Managing diabetes in your cat or dog

Did you know that your cat or dog can develop diabetes? Diabetes mellitus is becoming an increasingly common health issue for pets, particularly as they age.

It’s important that diabetes is diagnosed and managed as early as possible to avoid long-term damage. Read on to find out which animals are more likely to get diabetes, the key symptoms to look out for, and treatment options.

What is pet diabetes?

Diabetes in pets is no different from the condition that occurs in people. In a nutshell, it’s a disease where the body is unable to regulate blood sugar due to a lack of insulin.

Diabetes risk factors

Middle-aged and older dogs and cats are most likely to develop diabetes, however, the condition can also occur in younger animals. While obesity is considered to significantly increase the risk, genetics also plays a key part.

The cat and dog breeds most at risk of developing diabetes include:

Dog BreedsCat Breeds
Golden RetrieversRussian Blue
German Shepherds 
Cocker Spaniels 

In dogs, diabetes occurs in females at almost twice the rate of males, however, in cats, males (particularly those who have been neutered) are more predisposed to developing diabetes.

Key symptoms

There are five common signs that may indicate your cat or dog may have diabetes:

  • Increased thirst
  • Weight loss
  • Excessive urination
  • Change in appetite
  • Lethargy

Your pet doesn’t need to display all five symptoms for you to take action. These signs can also point to other serious illnesses, so it’s important to make an appointment with your vet for a full examination. If left untreated, diabetes can lead to blindness, kidney failure and nerve damage – and can also increase the occurrence of other serious diseases – so it’s crucial that you take your pet to the vet soon as you start noticing symptoms occurring.


To diagnose diabetes, your vet will perform a thorough examination of your pet and discuss their symptoms and behaviour. They will also undertake blood and urine testing to check for glucose levels, as well as to rule out any other illnesses.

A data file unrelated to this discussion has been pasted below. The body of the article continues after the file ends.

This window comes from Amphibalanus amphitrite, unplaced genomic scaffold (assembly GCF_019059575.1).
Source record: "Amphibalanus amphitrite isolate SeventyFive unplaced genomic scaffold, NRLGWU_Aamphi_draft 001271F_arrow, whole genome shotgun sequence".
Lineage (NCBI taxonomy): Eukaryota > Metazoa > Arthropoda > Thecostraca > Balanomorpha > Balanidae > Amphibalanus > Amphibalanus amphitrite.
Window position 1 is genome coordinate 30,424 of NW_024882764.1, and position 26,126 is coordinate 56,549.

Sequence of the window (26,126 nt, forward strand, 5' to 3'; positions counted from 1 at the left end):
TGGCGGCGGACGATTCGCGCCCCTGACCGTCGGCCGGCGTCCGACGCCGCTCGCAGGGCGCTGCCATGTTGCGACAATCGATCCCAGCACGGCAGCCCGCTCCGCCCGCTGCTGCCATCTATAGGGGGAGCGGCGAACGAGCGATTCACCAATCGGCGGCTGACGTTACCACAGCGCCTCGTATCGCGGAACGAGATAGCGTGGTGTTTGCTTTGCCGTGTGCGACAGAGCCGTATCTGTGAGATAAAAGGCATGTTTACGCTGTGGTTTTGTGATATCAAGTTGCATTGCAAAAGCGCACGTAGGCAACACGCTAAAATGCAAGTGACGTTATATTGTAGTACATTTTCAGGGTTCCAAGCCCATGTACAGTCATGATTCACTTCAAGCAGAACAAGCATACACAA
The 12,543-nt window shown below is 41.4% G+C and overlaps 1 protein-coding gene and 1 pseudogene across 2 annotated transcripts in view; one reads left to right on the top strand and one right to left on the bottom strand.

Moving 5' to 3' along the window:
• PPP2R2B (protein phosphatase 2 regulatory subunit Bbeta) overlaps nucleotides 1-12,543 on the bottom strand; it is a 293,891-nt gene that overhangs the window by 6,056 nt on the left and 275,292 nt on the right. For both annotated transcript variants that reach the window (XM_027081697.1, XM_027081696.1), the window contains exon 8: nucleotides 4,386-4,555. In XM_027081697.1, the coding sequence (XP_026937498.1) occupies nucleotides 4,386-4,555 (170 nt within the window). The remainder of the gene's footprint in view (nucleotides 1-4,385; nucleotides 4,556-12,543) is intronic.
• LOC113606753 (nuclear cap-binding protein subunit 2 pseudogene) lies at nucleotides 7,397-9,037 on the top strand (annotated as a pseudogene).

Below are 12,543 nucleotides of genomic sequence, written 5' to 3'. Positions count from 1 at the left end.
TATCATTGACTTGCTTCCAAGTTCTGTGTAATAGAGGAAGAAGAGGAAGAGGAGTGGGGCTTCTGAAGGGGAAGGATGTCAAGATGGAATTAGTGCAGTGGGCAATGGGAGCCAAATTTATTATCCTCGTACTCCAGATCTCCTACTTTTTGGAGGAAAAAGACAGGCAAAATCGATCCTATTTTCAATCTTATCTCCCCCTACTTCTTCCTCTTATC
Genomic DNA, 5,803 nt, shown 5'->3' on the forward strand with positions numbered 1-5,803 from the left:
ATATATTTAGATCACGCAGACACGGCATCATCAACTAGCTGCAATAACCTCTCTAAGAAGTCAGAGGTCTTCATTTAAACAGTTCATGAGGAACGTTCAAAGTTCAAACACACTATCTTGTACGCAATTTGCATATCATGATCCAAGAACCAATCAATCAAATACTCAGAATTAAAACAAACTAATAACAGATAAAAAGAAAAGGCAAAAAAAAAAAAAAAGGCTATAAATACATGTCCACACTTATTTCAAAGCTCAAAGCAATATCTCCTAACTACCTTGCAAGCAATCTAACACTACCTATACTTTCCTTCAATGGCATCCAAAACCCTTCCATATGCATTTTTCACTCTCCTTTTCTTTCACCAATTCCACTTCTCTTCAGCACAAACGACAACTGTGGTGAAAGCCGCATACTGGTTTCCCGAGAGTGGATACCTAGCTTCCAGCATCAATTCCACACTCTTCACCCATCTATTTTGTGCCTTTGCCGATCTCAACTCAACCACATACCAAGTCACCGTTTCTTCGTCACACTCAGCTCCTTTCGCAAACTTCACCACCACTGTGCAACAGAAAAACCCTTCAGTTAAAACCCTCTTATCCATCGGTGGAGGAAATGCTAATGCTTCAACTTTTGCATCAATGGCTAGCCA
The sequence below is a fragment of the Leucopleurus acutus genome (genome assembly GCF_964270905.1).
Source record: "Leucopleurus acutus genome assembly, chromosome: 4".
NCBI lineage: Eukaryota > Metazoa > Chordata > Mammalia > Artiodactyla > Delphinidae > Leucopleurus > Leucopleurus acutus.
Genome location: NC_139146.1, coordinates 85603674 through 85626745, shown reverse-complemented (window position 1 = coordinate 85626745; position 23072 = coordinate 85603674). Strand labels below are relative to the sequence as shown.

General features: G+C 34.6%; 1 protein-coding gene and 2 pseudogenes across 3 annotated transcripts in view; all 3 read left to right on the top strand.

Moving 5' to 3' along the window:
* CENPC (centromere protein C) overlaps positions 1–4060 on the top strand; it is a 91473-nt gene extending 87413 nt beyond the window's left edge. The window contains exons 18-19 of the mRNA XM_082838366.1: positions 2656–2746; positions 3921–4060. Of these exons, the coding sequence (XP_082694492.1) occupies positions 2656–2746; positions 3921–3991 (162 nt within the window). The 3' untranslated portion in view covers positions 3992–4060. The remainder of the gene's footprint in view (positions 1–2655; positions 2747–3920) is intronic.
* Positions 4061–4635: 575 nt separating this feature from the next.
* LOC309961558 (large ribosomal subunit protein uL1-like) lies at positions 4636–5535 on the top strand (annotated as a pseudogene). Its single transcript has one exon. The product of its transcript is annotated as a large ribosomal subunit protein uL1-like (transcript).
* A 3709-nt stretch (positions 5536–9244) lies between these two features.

While diabetes cannot be cured, the disease can be managed to enable your cat or dog to lead a happy and long life. The management of diabetes requires some life-long changes, including the daily administering of medication and a change to your pet’s lifestyle.

Your vet will prescribe your pet insulin and will show you how to inject the medication. The dose and schedule will depend on your pet’s age, condition and weight, and may also need to be adjusted over time to ensure their insulin levels are appropriate. Typically, your pet will receive one or two injections per day.

Managing diabetes in your dog or cat includes increasing their activity levels

You will also need to make some changes to your pet’s diet and activity levels. If your cat or dog is overweight, getting them back to their healthy weight range will help their cells to use insulin more effectively. Cats with diabetes need to follow a low-carb, high-protein diet, while dogs typically require a low-fat, high-fibre diet. It’s also important to get your pet moving as much as possible. This can include long, regular walks for dogs and enticing play activities for cats.

Preventing diabetes

As with most illnesses – in people and pets – prevention is better than cure. Feeding your cat or dog a balanced diet, keeping an eye on their weight and taking your pet to the vet for regular health checks are all positive steps in helping reduce the risk of your pet developing diabetes and other diseases.

If you’re ever concerned that your pet may be displaying possible signs of diabetes, or you’d like some advice on how to manage their weight, our friendly small animal vets are here to help. You can book an appointment online or call our Gawler East clinic team on 08 8318 1801.